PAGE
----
08 October 2010

A Story Evolves from Clues Found in an Obituary

The image above is from a 31 January 1920 Monroe County, Georgia census record. It shows the family of Lunnie L. Mosely, his wife Ruth, and widowed mother Mattie A. As much as we genealogists use, need, and treasure census records, it's amazing the information they DON'T reveal. For instance, can you tell from this document that Ruth is 6-7 months pregnant? I'd say not. So how do I know this? Clues were found in an obituary, of course!

A few days ago I visited Midway Baptist Church Cemetery in Lizella, Bibb County, Georgia. It was my first visit to this fairly small church cemetery. Just from looking around at all the MOSELY headstones, it seems this burial ground could have once been on their family property. At the very least, they were prominent members of the church. After I returned home, I began looking a little deeper into some of the lives the tombstones stood for. When I came to Lunie Mosely's (1886-1920) stone, I was curious to know why he died so young. His death was just a few days shy of his 34th birthday.

A simple search with first and last name didn't reveal much in my favorite newspaper database, GenealogyBank. I then went to Ancestry and found the census record mentioned above. The real find, though, was an obituary for Mrs. Annie Ruth Mosely Johnson. Unfortunately, Mrs. Johnson passed away about seven months ago. But her obituary helped put together the story of the death of Lunie Mosely who, as it turns out, was her father.

Macon Telegraph, Georgia
1 April 2010
"Annie Ruth Mosely Johnson, age 89, passed away on Tuesday, March 30, 2010, at the Monroe County Hospital, of injuries resulting from two falls...

Mrs. Johnson was born on Apr 23, 1920, in the Moran area of the county to Lunie Levane Mosely and Mamie Ruth Scott Mosely. Sadly, her father was killed by lightning when she was just two months old..."

There it is. I went back to GenealogyBank and easily found the news item I wanted:
Macon Telegraph, Georgia
25 June 1920


Dies Instantly When Struck On Farm at Montpelier Springs.


Brother Watches As Man and Animal Sought Shelter of Barn.

Lightning that struck on the farm of Mrs. M. A. Mosely, at Montpelier Springs, on the Thomaston Road, at 4:30 o'clock yesterday afternoon, killed her youngest son, Lunnie L. Mosely. A mule that was standing close-by was killed by the same bolt. No other damage was done to the property, and so far as known this was the only place in Middle Georgia that was struck by lightning during yesterday's thunderstorm.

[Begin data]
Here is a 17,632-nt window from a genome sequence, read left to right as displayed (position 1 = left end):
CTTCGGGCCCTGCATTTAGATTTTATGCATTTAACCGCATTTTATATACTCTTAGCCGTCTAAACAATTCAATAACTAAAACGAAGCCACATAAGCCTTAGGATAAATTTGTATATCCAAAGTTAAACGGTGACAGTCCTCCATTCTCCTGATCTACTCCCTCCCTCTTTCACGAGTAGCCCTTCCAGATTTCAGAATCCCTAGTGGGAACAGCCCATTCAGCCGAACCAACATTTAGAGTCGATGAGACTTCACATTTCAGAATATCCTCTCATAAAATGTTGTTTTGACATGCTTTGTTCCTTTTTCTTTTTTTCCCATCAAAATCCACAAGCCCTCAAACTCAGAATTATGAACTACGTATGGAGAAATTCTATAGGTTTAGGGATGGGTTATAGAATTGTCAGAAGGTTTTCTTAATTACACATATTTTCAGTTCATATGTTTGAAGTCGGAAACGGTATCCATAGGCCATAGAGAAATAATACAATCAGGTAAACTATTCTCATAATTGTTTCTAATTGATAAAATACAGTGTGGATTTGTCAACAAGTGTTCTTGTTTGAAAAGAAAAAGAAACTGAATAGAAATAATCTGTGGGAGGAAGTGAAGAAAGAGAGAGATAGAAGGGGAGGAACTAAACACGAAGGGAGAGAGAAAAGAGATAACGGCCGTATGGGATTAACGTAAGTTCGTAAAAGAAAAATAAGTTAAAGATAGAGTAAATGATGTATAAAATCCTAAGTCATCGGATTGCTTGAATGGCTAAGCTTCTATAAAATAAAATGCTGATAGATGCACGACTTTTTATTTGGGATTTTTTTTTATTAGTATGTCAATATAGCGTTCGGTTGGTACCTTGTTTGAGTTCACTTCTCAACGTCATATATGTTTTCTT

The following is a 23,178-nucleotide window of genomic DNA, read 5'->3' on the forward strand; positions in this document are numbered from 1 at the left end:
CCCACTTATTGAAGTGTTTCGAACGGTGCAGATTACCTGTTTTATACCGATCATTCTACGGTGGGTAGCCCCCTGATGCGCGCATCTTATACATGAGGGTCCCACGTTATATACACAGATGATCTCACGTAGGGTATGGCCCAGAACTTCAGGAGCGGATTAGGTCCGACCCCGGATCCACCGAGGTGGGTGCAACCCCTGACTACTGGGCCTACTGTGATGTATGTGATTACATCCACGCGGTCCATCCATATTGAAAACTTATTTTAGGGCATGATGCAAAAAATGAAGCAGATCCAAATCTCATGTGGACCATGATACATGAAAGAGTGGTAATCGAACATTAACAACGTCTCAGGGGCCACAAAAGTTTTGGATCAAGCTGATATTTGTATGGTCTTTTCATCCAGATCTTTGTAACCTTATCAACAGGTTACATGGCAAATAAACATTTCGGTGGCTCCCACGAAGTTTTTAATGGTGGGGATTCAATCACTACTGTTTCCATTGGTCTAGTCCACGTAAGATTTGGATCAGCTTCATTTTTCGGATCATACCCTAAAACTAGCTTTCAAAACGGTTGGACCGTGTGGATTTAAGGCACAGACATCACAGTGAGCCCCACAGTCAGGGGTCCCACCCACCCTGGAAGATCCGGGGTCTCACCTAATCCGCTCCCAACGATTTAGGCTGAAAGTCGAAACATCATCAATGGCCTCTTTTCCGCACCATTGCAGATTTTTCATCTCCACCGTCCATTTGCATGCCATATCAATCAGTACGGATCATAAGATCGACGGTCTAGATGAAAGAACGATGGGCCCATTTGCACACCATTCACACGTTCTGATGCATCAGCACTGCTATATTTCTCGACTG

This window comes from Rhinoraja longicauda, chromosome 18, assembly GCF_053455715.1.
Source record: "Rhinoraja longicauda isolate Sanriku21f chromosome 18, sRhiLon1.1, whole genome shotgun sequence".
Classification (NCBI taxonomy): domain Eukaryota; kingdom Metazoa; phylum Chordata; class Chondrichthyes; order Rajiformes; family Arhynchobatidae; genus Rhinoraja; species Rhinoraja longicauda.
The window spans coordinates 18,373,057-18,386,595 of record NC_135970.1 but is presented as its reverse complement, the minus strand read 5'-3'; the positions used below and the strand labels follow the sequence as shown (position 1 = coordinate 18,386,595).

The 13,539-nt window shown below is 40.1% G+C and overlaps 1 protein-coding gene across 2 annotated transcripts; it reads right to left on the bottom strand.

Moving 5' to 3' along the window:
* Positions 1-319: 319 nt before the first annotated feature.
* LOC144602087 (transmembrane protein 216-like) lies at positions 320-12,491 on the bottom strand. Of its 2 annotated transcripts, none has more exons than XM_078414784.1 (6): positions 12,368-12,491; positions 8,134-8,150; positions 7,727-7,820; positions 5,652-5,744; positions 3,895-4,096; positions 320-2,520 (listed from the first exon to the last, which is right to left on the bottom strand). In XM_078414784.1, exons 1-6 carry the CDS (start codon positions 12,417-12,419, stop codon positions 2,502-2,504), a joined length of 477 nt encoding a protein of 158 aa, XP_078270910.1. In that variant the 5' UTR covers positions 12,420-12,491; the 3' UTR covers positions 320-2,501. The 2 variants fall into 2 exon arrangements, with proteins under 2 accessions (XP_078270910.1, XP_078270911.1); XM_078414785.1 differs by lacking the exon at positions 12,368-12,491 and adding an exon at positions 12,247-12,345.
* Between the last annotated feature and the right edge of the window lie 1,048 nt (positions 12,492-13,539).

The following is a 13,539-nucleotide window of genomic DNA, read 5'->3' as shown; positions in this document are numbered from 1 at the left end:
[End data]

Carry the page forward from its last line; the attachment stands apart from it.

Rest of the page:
Mr. Mosely was 32 years old, married and the father of one child, Annie Ruth.

L. F. Mosely, his oldest brother, looked on yesterday afternoon as L. L. Mosely was struck down. He rushed up to his brother's side, and as he reached him the stricken man raised himself to a sitting posture and died in his brother's arms without being able to utter a word.

Watches Bolt Strike.
L. F. Mosely brought the news of the death of his brother to this city last evening. He said that he was standing in the barn and that his brother had just come in from a field with the mule, seeking shelter. The storm was approaching at the time and as he was looking at his brother and the mule, just outside of the barn door there was a blinding flash. When he was able to see again his brother and the mule lay upon the ground.

Besides his mother, wife and daughter, Lunnie L. Mosely is survived by five brothers and two sisters.

L. F., J. L., L. J., L. G., and L. S. Mosely, and Mrs. L. C. Baultney, of Unadilla, and Mrs. L. P. Cosey, of Montpeliar Springs. The family is well known in Macon.

The funeral will take place this afternoon at 4:30 o'clock at the family graveyard, Rev. H. H. Mosely, a member of the family officiating.
An article about the funeral of L. L. Mosely published in the same newspaper a day later states his wife was the former Miss Ruth Scott. It further states Mr. Mosely was a member of the Baptist Church.

The Midway Baptist Church Cemetery is located at 1200 Moseley Road with the cross street being Lower Thomaston Road. All the information gathered suggests I not only visited the final resting place for Mr. L. L. Mosely, but also the property of his family on which he breathed his last breath. The epitaph on Lunie Mosely's tombstone is, in part, Although he sleeps, his memory doth live. I would say this is still true, more than 90 years later.

[Note: Mattie A. Mosely, mother of Lunie, is also buried at the church cemetery. I photographed her stone, and it is displayed in the Love, Life, and Truth post.]

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